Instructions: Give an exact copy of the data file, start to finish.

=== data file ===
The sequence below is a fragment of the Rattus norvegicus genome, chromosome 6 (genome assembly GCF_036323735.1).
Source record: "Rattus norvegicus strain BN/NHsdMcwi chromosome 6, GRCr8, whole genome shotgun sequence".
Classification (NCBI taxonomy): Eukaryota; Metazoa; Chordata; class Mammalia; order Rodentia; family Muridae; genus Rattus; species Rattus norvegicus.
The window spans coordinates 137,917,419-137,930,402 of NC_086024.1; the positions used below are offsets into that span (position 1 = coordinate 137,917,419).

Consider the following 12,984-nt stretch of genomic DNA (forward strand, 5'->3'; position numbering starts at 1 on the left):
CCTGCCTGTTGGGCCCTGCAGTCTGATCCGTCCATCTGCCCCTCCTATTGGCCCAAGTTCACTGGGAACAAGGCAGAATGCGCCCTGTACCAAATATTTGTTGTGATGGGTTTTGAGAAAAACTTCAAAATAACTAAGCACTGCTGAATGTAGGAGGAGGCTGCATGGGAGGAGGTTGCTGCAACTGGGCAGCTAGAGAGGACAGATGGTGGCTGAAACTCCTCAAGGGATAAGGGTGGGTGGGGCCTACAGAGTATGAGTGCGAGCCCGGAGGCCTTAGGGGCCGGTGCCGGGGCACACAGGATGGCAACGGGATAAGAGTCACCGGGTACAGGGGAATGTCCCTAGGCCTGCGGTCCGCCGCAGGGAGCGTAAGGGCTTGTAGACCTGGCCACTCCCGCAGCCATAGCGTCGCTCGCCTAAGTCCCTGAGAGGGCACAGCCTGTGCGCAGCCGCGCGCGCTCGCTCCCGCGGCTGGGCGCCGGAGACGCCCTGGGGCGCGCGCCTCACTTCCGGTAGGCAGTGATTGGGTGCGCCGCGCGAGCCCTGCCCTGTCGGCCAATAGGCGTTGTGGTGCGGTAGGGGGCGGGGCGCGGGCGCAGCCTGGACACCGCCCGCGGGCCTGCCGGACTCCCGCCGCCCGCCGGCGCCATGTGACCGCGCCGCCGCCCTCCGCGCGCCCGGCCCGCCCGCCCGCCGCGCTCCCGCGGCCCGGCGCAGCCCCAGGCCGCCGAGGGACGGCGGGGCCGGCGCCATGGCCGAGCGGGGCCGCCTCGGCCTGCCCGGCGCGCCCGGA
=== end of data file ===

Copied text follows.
The sequence below is a fragment of the Rattus norvegicus genome, chromosome 6 (genome assembly GCF_036323735.1).
Source record: "Rattus norvegicus strain BN/NHsdMcwi chromosome 6, GRCr8, whole genome shotgun sequence".
Classification (NCBI taxonomy): Eukaryota; Metazoa; Chordata; class Mammalia; order Rodentia; family Muridae; genus Rattus; species Rattus norvegicus.
The window spans coordinates 137,917,419-137,930,402 of NC_086024.1; the positions used below are offsets into that span (position 1 = coordinate 137,917,419).

Consider the following 12,984-nt stretch of genomic DNA (forward strand, 5'->3'; position numbering starts at 1 on the left):
CCTGCCTGTTGGGCCCTGCAGTCTGATCCGTCCATCTGCCCCTCCTATTGGCCCAAGTTCACTGGGAACAAGGCAGAATGCGCCCTGTACCAAATATTTGTTGTGATGGGTTTTGAGAAAAACTTCAAAATAACTAAGCACTGCTGAATGTAGGAGGAGGCTGCATGGGAGGAGGTTGCTGCAACTGGGCAGCTAGAGAGGACAGATGGTGGCTGAAACTCCTCAAGGGATAAGGGTGGGTGGGGCCTACAGAGTATGAGTGCGAGCCCGGAGGCCTTAGGGGCCGGTGCCGGGGCACACAGGATGGCAACGGGATAAGAGTCACCGGGTACAGGGGAATGTCCCTAGGCCTGCGGTCCGCCGCAGGGAGCGTAAGGGCTTGTAGACCTGGCCACTCCCGCAGCCATAGCGTCGCTCGCCTAAGTCCCTGAGAGGGCACAGCCTGTGCGCAGCCGCGCGCGCTCGCTCCCGCGGCTGGGCGCCGGAGACGCCCTGGGGCGCGCGCCTCACTTCCGGTAGGCAGTGATTGGGTGCGCCGCGCGAGCCCTGCCCTGTCGGCCAATAGGCGTTGTGGTGCGGTAGGGGGCGGGGCGCGGGCGCAGCCTGGACACCGCCCGCGGGCCTGCCGGACTCCCGCCGCCCGCCGGCGCCATGTGACCGCGCCGCCGCCCTCCGCGCGCCCGGCCCGCCCGCCCGCCGCGCTCCCGCGGCCCGGCGCAGCCCCAGGCCGCCGAGGGACGGCGGGGCCGGCGCCATGGCCGAGCGGGGCCGCCTCGGCCTGCCCGGCGCGCCCGGA